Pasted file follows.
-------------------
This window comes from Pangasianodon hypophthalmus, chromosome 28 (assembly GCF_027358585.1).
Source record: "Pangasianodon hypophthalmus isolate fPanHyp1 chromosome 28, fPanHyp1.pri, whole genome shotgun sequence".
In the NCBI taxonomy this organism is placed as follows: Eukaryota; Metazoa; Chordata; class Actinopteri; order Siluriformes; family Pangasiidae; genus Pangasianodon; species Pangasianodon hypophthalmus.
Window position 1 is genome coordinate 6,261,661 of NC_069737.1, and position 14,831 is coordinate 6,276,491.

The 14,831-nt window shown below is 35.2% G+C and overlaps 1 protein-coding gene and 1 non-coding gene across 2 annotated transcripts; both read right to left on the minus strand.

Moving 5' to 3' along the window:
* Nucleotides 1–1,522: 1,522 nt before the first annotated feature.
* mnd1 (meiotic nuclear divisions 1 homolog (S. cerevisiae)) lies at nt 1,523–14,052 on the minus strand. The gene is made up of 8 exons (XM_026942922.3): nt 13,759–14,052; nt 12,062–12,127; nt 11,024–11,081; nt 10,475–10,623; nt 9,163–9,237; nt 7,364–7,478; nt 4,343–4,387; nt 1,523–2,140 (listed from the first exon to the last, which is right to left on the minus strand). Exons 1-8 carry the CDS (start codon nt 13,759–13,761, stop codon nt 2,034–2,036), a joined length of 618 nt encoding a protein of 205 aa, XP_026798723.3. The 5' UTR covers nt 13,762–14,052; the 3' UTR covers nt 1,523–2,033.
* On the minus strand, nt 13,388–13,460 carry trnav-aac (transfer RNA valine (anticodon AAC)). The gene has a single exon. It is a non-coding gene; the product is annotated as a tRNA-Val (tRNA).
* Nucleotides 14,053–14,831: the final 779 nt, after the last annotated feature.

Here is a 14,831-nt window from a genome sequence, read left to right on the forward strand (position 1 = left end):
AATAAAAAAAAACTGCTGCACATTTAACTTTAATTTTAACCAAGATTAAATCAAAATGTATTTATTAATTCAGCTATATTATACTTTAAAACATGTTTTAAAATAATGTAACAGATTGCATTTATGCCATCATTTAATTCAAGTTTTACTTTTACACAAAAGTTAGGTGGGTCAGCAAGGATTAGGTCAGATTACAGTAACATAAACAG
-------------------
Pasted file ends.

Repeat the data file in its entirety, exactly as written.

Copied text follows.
This window comes from Pangasianodon hypophthalmus, chromosome 28 (assembly GCF_027358585.1).
Source record: "Pangasianodon hypophthalmus isolate fPanHyp1 chromosome 28, fPanHyp1.pri, whole genome shotgun sequence".
In the NCBI taxonomy this organism is placed as follows: Eukaryota; Metazoa; Chordata; class Actinopteri; order Siluriformes; family Pangasiidae; genus Pangasianodon; species Pangasianodon hypophthalmus.
Window position 1 is genome coordinate 6,261,661 of NC_069737.1, and position 14,831 is coordinate 6,276,491.

The 14,831-nt window shown below is 35.2% G+C and overlaps 1 protein-coding gene and 1 non-coding gene across 2 annotated transcripts; both read right to left on the minus strand.

Moving 5' to 3' along the window:
* Nucleotides 1–1,522: 1,522 nt before the first annotated feature.
* mnd1 (meiotic nuclear divisions 1 homolog (S. cerevisiae)) lies at nt 1,523–14,052 on the minus strand. The gene is made up of 8 exons (XM_026942922.3): nt 13,759–14,052; nt 12,062–12,127; nt 11,024–11,081; nt 10,475–10,623; nt 9,163–9,237; nt 7,364–7,478; nt 4,343–4,387; nt 1,523–2,140 (listed from the first exon to the last, which is right to left on the minus strand). Exons 1-8 carry the CDS (start codon nt 13,759–13,761, stop codon nt 2,034–2,036), a joined length of 618 nt encoding a protein of 205 aa, XP_026798723.3. The 5' UTR covers nt 13,762–14,052; the 3' UTR covers nt 1,523–2,033.
* On the minus strand, nt 13,388–13,460 carry trnav-aac (transfer RNA valine (anticodon AAC)). The gene has a single exon. It is a non-coding gene; the product is annotated as a tRNA-Val (tRNA).
* Nucleotides 14,053–14,831: the final 779 nt, after the last annotated feature.

Here is a 14,831-nt window from a genome sequence, read left to right on the forward strand (position 1 = left end):
AATAAAAAAAAACTGCTGCACATTTAACTTTAATTTTAACCAAGATTAAATCAAAATGTATTTATTAATTCAGCTATATTATACTTTAAAACATGTTTTAAAATAATGTAACAGATTGCATTTATGCCATCATTTAATTCAAGTTTTACTTTTACACAAAAGTTAGGTGGGTCAGCAAGGATTAGGTCAGATTACAGTAACATAAACAG